The White-collared Swift, Streptoprocne zonaris, is a resident breeding bird from central Mexico, the Greater Antilles and Trinidad south to Peru, northern Argentina and southeastern Brazil.
This very large swift builds a saucer nest of mud, moss and chitin on a ledge in a cave, usually behind a waterfall, and lays two white eggs between March and July. It breeds in the mountains and foothills, but forages over a much larger area, including lowlands.
White-collared Swift is a massive and powerful species, 20-22 cm long, and weighing 90-96 g. It has a very slightly forked tail, which often appears square. The adults are black, glossed blue on the back, and have a white collar, broader and duller on the breast than the hindneck. Young birds are duller than adults, and the collar is reduced or absent. This noisy swift has a screeching chee-yar! call, which may be given in chorus by a flock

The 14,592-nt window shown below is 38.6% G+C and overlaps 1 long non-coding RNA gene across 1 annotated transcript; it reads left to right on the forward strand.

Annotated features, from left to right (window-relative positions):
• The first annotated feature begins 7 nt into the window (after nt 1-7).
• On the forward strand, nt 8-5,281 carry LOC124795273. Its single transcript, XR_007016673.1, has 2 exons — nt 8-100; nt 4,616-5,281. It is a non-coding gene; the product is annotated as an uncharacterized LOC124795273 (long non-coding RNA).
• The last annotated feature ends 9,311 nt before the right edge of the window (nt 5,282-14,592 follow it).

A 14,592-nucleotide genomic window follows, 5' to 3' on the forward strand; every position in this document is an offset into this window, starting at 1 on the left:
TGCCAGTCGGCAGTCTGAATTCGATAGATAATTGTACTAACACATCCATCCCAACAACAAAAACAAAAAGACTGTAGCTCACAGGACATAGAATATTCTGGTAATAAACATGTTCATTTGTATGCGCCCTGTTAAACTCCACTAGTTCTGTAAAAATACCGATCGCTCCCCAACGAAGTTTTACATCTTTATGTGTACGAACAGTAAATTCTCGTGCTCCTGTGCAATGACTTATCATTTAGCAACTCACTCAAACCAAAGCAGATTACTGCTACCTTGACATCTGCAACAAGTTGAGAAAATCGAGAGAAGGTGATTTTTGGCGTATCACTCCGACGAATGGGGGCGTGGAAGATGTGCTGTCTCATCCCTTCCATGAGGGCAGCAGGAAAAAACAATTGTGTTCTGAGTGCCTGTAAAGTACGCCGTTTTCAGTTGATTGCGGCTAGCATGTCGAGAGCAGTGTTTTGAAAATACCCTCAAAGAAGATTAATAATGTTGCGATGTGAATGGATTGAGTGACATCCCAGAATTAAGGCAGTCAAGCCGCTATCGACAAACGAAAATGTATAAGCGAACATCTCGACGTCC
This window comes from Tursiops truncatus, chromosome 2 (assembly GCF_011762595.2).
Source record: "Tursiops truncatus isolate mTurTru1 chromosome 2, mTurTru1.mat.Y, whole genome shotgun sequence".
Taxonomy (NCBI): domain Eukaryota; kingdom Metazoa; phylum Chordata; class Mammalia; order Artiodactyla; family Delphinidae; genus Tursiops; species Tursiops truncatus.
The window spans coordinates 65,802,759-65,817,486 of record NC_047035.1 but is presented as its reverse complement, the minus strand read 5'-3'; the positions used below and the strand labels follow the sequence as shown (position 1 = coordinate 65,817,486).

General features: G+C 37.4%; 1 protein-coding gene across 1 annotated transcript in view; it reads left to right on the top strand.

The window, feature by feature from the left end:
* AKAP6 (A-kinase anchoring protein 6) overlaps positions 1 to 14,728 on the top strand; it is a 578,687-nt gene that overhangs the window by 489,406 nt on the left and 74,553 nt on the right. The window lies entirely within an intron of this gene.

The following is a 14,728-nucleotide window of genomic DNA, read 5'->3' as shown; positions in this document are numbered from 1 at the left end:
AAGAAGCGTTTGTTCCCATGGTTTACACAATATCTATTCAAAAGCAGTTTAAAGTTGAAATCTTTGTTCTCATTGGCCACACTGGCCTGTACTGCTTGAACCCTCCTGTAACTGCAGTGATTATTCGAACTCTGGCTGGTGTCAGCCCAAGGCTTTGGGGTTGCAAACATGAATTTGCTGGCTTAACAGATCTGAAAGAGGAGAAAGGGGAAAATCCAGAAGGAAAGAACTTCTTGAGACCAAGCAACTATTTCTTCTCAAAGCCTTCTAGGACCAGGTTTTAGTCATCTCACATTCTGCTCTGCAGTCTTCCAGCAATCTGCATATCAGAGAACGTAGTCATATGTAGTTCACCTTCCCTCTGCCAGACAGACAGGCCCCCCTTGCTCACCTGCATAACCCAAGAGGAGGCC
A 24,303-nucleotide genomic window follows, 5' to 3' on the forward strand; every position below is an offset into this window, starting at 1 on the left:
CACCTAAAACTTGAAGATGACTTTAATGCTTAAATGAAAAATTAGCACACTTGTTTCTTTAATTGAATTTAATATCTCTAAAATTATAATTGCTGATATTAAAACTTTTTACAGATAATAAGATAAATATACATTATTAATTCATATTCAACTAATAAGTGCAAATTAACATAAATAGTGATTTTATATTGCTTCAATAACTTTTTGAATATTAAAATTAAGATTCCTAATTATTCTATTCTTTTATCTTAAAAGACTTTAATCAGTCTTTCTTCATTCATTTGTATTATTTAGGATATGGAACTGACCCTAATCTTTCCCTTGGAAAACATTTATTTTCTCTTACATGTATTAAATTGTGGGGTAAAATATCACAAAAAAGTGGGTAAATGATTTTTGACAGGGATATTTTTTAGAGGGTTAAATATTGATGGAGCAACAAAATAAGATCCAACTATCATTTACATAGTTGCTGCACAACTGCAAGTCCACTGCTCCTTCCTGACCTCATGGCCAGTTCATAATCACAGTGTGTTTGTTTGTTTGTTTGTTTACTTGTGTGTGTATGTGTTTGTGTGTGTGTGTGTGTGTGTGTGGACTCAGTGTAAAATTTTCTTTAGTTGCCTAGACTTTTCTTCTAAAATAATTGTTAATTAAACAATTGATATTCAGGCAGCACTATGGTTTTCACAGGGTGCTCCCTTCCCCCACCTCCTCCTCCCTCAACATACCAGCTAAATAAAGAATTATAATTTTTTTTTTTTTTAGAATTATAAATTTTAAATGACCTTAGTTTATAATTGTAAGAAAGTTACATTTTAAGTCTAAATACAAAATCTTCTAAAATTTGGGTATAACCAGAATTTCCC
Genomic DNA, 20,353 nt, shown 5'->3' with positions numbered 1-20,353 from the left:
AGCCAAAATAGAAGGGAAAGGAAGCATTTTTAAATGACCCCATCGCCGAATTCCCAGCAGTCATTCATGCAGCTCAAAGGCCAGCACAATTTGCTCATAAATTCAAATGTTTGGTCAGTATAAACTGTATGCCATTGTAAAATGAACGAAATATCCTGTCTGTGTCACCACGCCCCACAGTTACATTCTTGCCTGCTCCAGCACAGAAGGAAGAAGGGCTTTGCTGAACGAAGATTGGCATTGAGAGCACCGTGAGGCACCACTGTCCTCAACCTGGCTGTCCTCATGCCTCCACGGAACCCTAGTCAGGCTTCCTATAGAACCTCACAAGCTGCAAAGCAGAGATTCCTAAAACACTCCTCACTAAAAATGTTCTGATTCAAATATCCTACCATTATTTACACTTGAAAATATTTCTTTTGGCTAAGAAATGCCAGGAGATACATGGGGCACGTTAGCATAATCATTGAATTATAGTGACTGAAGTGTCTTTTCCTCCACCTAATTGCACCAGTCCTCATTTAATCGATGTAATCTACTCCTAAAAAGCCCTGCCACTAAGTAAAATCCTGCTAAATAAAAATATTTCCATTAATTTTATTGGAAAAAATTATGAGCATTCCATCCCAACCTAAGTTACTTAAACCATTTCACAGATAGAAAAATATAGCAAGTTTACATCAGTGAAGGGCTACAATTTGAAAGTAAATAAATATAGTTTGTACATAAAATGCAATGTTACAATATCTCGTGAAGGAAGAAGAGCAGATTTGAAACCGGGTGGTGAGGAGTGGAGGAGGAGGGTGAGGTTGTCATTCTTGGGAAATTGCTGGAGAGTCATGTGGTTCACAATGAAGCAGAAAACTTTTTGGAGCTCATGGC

This is a highly gregarious species, with flocks of 100 or more birds, and often in company with other swift species. It has a powerful, fast and direct flight, and will ascend thermals to great heights.
White-collared Swift feeds in flight on flying insects, including beetles, bees and flying ants.